Price tag reprisals in Hebron

The Palestinian families which live along Route 60 in the South Hebron Hills in the occupied West Bank have no recourse when settlers attack. The area is under full Israeli civil and military control leaving the Ramallah-based Palestinian Authority relatively helpless in dealing with problems caused by Israeli settlers. Joseph Dana reports from Hebron. 

Amir, ten years old, abducted by Israeli soldiers from his bed

Amir smiled when I asked him to tell me his favorite color. Sitting in his family’s living room last Thursday afternoon in the Old City of Hebron, the ten-year-old softly replied, “green.” Hours after our interview Israeli soldiers would break into the house and snatch Amir from his bed. The Electronic Intifada contributor Nora Barrows-Friedman writes from the occupied West Bank. 

Hebron's living hell

Our sobering taste of life in Hebron included other devastating stories and the presence of Israeli guard towers, camouflage netting, checkpoints, a wall spray painted with graffiti that included a tribute to the Golani brigade, one of the Israeli army’s most aggressively violent units, and to Betar, a right-wing youth organization. I passed a concrete block obstructing the road, spray painted with an arrow and the words “This is apartheid.” Alice Rothchild writes from Hebron. 

Hebron's architecture of occupation

The word “revenge” is scrawled in Hebrew on a Palestinian school in Hebron in the occupied West Bank. The windows are covered with screens and the play yard obstructed with more screens tipped with barbed wire, to obstruct the stones regularly pelted down by Jewish settlers. Sarah Lazare and Clare Bayard write from Hebron, occupied West Bank. 

The volatile Hebron colonization project

According to the Abrahamic religions, that is to say Judaism, Christianity and Islam, Hebron is where human civilization started. It now appears to me to be where it is tearing itself apart. The ideological and actual struggle between the Palestinian population and the Jewish Israeli settlers is fraught with hatred and violence and while walking through the now dilapidated markets of the Old City or the deserted streets of the Israeli settlement, a sense of intransient destruction pervades. Zak Brophy writes from Hebron, occupied West Bank. 

Nonviolent resistance in the south Hebron hills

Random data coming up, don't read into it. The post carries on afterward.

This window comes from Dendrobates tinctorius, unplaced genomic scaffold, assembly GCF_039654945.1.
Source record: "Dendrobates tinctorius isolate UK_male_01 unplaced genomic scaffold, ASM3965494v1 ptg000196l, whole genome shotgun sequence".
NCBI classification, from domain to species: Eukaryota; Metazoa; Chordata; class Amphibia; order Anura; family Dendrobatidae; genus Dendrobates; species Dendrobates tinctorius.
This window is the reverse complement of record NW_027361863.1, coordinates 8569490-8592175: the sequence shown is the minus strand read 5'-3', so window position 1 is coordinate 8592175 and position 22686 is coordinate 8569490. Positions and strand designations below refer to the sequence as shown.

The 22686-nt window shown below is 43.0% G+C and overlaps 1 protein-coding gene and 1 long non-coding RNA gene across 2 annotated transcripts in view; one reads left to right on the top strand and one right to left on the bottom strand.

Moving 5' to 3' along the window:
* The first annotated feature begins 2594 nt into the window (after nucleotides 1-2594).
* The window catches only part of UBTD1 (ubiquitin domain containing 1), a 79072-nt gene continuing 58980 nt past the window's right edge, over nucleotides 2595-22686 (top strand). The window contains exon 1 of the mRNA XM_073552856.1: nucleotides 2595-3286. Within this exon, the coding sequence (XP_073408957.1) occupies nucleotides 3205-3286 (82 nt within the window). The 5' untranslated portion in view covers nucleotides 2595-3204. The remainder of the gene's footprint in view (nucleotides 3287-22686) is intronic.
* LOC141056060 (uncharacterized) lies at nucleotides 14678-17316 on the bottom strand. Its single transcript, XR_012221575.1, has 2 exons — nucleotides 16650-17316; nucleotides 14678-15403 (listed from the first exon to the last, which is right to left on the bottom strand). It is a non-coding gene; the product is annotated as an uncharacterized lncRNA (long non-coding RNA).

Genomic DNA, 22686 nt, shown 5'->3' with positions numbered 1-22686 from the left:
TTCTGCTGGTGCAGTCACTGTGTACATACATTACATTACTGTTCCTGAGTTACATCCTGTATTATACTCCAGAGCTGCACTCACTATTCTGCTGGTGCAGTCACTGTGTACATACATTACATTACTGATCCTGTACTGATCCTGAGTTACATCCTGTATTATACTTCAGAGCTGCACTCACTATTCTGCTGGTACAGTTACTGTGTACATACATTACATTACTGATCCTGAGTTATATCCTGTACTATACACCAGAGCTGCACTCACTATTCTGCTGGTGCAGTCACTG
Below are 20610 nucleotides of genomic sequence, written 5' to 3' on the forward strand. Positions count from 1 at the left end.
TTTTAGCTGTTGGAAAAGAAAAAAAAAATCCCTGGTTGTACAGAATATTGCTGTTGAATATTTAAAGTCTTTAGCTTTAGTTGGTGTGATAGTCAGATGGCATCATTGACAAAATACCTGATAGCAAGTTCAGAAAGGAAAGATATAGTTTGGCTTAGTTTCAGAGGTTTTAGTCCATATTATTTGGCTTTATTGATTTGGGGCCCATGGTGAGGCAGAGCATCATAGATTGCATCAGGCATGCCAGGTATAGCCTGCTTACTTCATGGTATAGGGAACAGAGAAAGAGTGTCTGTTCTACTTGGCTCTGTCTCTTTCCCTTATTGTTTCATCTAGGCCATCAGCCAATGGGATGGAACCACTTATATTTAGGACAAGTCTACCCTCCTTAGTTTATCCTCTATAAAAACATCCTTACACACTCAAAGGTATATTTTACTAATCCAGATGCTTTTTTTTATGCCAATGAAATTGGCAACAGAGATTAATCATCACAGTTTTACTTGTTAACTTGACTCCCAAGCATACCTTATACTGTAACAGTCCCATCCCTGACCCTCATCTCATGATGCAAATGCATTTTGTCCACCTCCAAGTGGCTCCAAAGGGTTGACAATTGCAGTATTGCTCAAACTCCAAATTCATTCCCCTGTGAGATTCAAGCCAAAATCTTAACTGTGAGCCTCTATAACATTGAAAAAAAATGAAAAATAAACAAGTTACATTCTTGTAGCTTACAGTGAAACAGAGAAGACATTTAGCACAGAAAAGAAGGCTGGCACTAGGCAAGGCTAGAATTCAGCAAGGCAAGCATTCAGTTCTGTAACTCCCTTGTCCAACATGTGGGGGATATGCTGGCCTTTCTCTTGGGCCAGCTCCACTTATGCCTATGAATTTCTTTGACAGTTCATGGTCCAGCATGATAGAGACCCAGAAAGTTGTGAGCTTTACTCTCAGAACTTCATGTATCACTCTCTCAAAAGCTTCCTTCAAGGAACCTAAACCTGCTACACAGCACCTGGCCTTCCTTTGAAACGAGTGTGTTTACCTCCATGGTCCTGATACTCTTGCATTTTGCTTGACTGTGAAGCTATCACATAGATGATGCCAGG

A couple of months ago I had the great pleasure of watching Palestinians successfully graze their sheep near Avigail settlement, on land where they are regularly attacked and harassed. The joy I felt in watching my friends and partners grazing their sheep on their ancestral lands was overwhelming. Sitting on the hill and eating lunch together felt like having a party. Joy Ellison writes from Hebron. 

Tony Blair and the full measure of justice

An elderly Palestinian woman grabbed my hand and held it over her chest. “Feel my heartbeat,” she said. “We are really afraid of the settlers.” Only half an hour before she took my hand, a group of 20 settlers from Maon settlement entered the village of Juwwiya and shot at her and her family as they grazed their sheep. Joy Ellison writes from the occupied West Bank. 

No reprieve from settler violence in sight

I was part of a group of journalists and peace activists recently attacked by stone-throwing Israeli youths in an olive grove near the West Bank city of Hebron. Fortunately, I was not hit. Hazem Bader, a Palestinian photographer working for Agence France-Presse, was not so lucky and ended up needing eight stitches on his scalp and a night in hospital. Paul Adrian Raymond writes from the occupied West Bank. 

Photostory: Breaking the Silence's tour disrupted

On 27 June, I took part in one of the regular tours of the West Bank city of Hebron and its settlements organized by the organization Breaking the Silence. Breaking the Silence is a group of Israeli army soldiers and veterans who work to expose the injustice of the Israeli occupation of the West Bank and Gaza Strip. Once more, the tour was disrupted because of the settlers. Anne Paq reports from Hebron. 

Photostory: Total occupation, a journey around Hebron

With 400 hard-line religious settlers packed tightly amidst more than 160,000 Palestinians in the center of Hebron’s Old City, violence is not a probability, it is a given. Add to that the nearly 2,000 Israeli troops assigned to “protect” the settlers and you can begin to understand how peace is a little more than a word in this part of the West Bank. Eddie Vassallo’s pictures tell a story of occupied Hebron.